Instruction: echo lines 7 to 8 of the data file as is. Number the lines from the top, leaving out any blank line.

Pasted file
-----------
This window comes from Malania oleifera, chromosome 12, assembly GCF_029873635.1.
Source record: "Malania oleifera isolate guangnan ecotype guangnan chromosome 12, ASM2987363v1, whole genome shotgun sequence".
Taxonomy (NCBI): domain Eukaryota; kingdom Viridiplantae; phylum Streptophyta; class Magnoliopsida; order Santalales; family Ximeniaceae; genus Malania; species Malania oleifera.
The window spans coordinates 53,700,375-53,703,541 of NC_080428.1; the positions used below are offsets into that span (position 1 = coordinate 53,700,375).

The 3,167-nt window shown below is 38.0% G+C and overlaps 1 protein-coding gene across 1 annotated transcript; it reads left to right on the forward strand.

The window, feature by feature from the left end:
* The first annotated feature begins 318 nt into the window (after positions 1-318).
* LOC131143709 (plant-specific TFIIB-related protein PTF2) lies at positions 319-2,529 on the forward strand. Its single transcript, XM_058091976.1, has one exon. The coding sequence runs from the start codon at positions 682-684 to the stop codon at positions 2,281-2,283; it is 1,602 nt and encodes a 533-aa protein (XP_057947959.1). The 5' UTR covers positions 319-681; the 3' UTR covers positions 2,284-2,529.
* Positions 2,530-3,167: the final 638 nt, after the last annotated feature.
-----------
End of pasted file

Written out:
* The first annotated feature begins 318 nt into the window (after positions 1-318).
* LOC131143709 (plant-specific TFIIB-related protein PTF2) lies at positions 319-2,529 on the forward strand. Its single transcript, XM_058091976.1, has one exon. The coding sequence runs from the start codon at positions 682-684 to the stop codon at positions 2,281-2,283; it is 1,602 nt and encodes a 533-aa protein (XP_057947959.1). The 5' UTR covers positions 319-681; the 3' UTR covers positions 2,284-2,529.